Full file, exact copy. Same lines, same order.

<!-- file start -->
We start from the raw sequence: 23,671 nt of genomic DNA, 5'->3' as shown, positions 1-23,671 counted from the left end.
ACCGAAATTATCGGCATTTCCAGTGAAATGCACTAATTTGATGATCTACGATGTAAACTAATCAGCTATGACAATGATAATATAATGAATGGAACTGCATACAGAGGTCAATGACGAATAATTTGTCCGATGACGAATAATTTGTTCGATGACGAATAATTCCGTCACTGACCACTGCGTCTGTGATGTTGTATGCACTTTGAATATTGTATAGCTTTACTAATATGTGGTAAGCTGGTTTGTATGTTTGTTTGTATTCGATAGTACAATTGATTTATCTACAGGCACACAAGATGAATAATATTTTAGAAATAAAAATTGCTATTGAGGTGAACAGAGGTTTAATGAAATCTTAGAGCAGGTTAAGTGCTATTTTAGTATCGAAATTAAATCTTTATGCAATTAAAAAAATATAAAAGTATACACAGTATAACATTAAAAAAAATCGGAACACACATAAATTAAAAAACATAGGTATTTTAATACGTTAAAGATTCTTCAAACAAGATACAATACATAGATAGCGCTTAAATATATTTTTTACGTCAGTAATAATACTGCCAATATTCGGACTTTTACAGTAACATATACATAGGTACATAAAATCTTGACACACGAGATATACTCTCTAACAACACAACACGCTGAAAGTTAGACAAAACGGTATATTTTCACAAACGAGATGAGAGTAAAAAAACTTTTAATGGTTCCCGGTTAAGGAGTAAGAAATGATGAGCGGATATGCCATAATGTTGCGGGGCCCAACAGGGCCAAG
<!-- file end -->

We start from the raw sequence: 23,671 nt of genomic DNA, 5'->3' as shown, positions 1-23,671 counted from the left end.
ACCGAAATTATCGGCATTTCCAGTGAAATGCACTAATTTGATGATCTACGATGTAAACTAATCAGCTATGACAATGATAATATAATGAATGGAACTGCATACAGAGGTCAATGACGAATAATTTGTCCGATGACGAATAATTTGTTCGATGACGAATAATTCCGTCACTGACCACTGCGTCTGTGATGTTGTATGCACTTTGAATATTGTATAGCTTTACTAATATGTGGTAAGCTGGTTTGTATGTTTGTTTGTATTCGATAGTACAATTGATTTATCTACAGGCACACAAGATGAATAATATTTTAGAAATAAAAATTGCTATTGAGGTGAACAGAGGTTTAATGAAATCTTAGAGCAGGTTAAGTGCTATTTTAGTATCGAAATTAAATCTTTATGCAATTAAAAAAATATAAAAGTATACACAGTATAACATTAAAAAAAATCGGAACACACATAAATTAAAAAACATAGGTATTTTAATACGTTAAAGATTCTTCAAACAAGATACAATACATAGATAGCGCTTAAATATATTTTTTACGTCAGTAATAATACTGCCAATATTCGGACTTTTACAGTAACATATACATAGGTACATAAAATCTTGACACACGAGATATACTCTCTAACAACACAACACGCTGAAAGTTAGACAAAACGGTATATTTTCACAAACGAGATGAGAGTAAAAAAACTTTTAATGGTTCCCGGTTAAGGAGTAAGAAATGATGAGCGGATATGCCATAATGTTGCGGGGCCCAACAGGGCCAAG